"The truth is, the only people who benefit from George Bush's Social Security scheme are the special interests," Kerry said in remarks prepared for a town-hall meeting in West Palm Beach, Fla., a battleground state rich in people keenly interested in the two pillars of retirement, Social Security and Medicare.
Mr. Bush, meanwhile, accused Kerry of sending "mixed signals" on the Iraq war that threaten U.S. troops' morale and undermine Iraqis' determination to face down insurgents.
"You cannot lead the war against terror if you wilt or waver when times get tough," the president said at a campaign rally in King of Prussia, Pa.
"My opponent is sending mixed signals,'' Mr. Bush said. "You cannot expect the Iraqi people to stand up and do the hard work of democracy if you're pessimistic about their ability to govern themselves. You cannot expect our troops to continue to do the hard work if they hear mixed messages from Washington, D.C."
Earlier Wednesday in New York, the president thanked Pakistan Gen. Pervez Musharraf for help in hunting down terrorists along Afghanistan's border, but he sidestepped thorny issues. Then he flew to the battleground state of Pennsylvania for rallies and a tour of storm-damage areas.
Kerry's two-day swing through Florida, which began Tuesday, follows deadly hurricanes that nearly halted polling and politicking in the state. Mr. Bush made his third campaign-season trip to Florida this week to assess damage caused by Hurricane Ivan. Kerry has been to the state that decided the 2000 election nine times this year.
Mr. Bush favors allowing young workers to create voluntary personal savings accounts with some of the money they now pay into the Social Security system, a change he insists will not increase payroll taxes or change benefits for retirees or near retirees.
Kerry, however, contended that diverting money from Social Security to private accounts was a "bad, old idea."
"That's not a plan, it's a rip-off," he said. "George Bush's scheme hurts seniors by cutting benefits, and it hurts our economy by increasing the deficit."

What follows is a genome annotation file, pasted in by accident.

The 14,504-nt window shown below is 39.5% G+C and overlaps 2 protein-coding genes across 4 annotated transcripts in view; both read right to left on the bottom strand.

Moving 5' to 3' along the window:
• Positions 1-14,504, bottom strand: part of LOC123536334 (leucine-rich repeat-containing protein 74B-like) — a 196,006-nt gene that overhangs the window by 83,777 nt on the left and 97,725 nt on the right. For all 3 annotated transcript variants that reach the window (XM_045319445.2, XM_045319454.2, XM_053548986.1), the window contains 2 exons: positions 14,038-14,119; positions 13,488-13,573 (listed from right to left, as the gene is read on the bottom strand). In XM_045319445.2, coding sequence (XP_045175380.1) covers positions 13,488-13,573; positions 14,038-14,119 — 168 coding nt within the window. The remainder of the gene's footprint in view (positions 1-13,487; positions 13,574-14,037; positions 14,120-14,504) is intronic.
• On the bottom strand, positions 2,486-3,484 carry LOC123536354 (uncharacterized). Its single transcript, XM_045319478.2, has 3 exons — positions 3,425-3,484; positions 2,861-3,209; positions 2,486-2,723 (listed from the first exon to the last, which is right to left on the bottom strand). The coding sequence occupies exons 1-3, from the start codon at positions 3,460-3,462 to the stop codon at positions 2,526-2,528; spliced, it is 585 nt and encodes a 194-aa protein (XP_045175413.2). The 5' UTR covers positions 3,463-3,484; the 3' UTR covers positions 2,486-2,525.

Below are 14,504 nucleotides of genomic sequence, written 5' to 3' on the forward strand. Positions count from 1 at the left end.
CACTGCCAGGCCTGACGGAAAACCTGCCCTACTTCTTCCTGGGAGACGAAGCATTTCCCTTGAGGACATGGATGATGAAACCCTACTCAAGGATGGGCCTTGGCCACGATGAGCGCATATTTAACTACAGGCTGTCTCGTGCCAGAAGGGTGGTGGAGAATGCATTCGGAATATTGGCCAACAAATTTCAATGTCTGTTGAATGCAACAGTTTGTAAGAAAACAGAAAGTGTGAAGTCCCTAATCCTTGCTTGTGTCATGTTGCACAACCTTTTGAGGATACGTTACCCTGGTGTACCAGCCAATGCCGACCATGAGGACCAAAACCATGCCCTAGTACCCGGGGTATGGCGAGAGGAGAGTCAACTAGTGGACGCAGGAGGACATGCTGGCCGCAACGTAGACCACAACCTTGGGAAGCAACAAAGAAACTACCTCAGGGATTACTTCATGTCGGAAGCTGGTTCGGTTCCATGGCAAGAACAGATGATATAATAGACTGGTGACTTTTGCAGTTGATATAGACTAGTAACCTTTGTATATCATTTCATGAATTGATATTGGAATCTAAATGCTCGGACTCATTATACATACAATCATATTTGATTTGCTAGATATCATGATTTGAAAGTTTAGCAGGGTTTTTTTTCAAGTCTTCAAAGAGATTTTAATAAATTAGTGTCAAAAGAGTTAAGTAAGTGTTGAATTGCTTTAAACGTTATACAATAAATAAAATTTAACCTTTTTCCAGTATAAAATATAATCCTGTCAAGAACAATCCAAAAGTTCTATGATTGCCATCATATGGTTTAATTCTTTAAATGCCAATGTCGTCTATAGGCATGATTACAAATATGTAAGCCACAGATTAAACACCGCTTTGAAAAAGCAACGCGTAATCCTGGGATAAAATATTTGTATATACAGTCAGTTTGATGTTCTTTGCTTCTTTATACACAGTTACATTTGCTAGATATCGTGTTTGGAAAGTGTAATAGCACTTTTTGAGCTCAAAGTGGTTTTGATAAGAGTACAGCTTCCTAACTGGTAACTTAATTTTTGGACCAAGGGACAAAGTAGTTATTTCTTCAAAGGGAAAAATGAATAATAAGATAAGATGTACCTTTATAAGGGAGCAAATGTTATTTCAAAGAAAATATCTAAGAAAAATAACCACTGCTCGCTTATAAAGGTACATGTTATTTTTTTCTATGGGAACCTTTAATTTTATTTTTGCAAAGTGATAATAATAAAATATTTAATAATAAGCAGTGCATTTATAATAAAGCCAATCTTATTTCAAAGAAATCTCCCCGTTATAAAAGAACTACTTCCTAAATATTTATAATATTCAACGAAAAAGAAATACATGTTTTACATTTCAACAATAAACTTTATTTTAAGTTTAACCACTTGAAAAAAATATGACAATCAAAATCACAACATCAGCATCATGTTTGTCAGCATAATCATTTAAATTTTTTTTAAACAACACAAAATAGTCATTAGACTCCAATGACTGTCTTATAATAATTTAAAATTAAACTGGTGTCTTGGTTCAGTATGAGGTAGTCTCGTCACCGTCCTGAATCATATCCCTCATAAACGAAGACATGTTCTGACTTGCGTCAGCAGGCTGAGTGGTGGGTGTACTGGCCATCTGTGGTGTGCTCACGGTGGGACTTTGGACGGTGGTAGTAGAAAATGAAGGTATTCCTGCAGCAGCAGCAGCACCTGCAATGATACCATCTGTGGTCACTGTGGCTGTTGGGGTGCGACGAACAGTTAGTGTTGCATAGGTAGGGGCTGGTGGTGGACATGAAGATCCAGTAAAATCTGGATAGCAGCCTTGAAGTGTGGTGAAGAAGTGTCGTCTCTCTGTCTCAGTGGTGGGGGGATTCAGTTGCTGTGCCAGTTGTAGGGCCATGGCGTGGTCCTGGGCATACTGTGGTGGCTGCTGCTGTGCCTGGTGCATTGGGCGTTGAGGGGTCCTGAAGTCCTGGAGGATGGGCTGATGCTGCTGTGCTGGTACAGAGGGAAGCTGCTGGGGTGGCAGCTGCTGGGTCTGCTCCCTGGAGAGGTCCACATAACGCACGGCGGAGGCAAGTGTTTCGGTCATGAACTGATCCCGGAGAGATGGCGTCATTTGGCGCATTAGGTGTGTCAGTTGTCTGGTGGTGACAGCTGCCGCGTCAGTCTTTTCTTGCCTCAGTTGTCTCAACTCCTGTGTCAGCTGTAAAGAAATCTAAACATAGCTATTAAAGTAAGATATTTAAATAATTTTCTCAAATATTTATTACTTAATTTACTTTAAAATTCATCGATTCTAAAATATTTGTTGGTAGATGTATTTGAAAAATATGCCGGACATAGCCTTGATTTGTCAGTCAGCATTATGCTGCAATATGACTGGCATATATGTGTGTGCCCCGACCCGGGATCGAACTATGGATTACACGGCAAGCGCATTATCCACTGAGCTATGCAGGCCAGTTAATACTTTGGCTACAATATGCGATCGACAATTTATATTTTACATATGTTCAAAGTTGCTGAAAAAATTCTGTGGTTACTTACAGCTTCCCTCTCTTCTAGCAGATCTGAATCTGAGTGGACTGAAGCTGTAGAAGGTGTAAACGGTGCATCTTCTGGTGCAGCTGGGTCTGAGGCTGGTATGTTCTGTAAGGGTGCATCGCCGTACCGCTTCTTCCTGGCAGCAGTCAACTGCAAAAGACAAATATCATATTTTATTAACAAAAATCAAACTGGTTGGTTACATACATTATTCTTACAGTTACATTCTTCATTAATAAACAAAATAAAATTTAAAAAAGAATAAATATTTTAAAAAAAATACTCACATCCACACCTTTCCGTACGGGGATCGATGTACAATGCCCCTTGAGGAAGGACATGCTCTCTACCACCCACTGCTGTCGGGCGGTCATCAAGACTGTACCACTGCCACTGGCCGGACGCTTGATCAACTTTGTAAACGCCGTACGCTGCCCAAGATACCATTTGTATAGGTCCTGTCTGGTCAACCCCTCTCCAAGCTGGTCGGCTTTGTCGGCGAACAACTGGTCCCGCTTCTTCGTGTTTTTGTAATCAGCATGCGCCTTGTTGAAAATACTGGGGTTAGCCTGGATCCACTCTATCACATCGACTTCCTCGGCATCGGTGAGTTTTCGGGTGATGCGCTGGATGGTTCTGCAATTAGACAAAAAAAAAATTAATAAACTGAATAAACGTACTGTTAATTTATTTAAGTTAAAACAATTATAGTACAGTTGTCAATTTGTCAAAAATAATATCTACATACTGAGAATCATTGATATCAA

Kerry pointed to a study by Austan Goolsbee, a University of Chicago business professor, who studied a model that proposes workers set aside a small percentage of their pay in private accounts as a method to adjust Social Security to a rapidly graying population.
Goolsbee concluded that fees charged by financial companies could reap them hundreds of billions of dollars and eat 20 percent of the benefits in an account held by a worker making an average salary.
The Bush-Cheney campaign said Kerry hasn't explained how he'd meet the challenges posed to Social Security by aging Baby Boomers.
"His record is one of voting for higher taxes on current retirees and ignoring the needs of future retirees," said Bush campaign spokesman Steve Schmidt.
Kerry wants to bolster the retirement program by reducing the deficit and expanding the economy. Some experts say economic growth might be insufficient to cover future benefits because those benefits grow as wages increase.
The Massachusetts senator also wants to improve Medicare by retooling the recently passed prescription drug benefit to let the government negotiate for bulk discounts on drugs.
in Orlando and Jacksonville in Florida on Tuesday, promoting his health care plan and criticizing the president's conduct in Iraq.
Mr. Bush's record in Iraq means he "does not have the credibility to lead the world," Kerry told reporters. He also questioned the president's rebuff of a CIA intelligence survey. Mr. Bush said "they were just guessing as to what the conditions might be like."
"Does that make you feel safer? Does that give you confidence that this president know what he's talking about?" he asked supporters at a late-night rally in Orlando.